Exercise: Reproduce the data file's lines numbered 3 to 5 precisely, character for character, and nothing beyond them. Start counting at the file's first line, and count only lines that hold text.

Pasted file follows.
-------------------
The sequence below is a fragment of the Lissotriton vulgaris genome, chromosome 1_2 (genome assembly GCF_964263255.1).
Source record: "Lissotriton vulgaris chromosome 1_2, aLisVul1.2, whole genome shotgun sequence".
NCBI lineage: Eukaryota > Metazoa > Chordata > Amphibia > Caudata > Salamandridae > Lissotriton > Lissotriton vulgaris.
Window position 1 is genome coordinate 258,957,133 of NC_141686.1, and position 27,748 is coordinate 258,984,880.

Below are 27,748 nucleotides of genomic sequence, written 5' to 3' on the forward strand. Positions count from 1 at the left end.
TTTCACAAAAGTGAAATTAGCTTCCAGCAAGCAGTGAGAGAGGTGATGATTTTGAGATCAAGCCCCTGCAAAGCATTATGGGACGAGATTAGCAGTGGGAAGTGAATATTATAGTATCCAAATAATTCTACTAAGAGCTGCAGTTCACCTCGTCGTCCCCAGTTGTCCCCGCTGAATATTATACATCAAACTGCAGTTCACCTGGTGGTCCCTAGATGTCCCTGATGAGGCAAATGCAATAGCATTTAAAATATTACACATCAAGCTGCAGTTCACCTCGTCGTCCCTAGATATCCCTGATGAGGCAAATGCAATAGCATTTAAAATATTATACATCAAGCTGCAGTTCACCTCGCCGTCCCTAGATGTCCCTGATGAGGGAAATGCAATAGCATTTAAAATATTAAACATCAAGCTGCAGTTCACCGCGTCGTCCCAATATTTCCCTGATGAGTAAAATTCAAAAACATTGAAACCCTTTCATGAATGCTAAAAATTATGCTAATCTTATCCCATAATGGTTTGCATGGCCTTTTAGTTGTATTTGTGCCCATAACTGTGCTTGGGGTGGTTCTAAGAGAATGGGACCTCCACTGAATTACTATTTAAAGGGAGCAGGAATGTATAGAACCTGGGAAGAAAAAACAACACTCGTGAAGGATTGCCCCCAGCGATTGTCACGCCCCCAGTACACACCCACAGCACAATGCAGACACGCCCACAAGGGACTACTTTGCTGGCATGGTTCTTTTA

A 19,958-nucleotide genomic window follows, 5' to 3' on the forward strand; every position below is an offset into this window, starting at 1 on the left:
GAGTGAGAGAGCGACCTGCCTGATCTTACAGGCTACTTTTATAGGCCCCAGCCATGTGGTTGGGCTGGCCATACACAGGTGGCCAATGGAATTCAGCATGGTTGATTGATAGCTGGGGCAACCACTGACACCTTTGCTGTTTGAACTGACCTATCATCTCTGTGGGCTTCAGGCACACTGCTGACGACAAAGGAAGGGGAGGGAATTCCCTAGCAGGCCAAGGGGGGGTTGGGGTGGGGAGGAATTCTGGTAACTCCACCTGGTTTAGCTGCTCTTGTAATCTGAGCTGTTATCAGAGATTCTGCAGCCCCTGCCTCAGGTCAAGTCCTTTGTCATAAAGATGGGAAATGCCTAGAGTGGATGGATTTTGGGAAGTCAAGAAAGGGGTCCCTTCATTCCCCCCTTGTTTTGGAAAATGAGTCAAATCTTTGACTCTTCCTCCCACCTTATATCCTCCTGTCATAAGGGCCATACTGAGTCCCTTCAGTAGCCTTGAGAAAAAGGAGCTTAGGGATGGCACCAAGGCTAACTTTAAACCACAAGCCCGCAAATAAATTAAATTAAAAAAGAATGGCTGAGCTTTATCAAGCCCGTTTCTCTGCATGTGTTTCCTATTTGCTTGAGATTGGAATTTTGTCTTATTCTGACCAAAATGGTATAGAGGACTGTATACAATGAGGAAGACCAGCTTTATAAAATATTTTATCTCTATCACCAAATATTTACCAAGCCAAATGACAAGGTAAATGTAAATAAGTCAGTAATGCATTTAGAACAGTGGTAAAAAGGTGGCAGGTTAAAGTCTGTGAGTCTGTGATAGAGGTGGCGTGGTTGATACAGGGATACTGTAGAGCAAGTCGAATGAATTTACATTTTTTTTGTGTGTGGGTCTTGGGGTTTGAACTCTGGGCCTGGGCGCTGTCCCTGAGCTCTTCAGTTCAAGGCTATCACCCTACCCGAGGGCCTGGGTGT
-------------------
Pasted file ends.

NCBI lineage: Eukaryota > Metazoa > Chordata > Amphibia > Caudata > Salamandridae > Lissotriton > Lissotriton vulgaris.
Window position 1 is genome coordinate 258,957,133 of NC_141686.1, and position 27,748 is coordinate 258,984,880.

Below are 27,748 nucleotides of genomic sequence, written 5' to 3' on the forward strand. Positions count from 1 at the left end.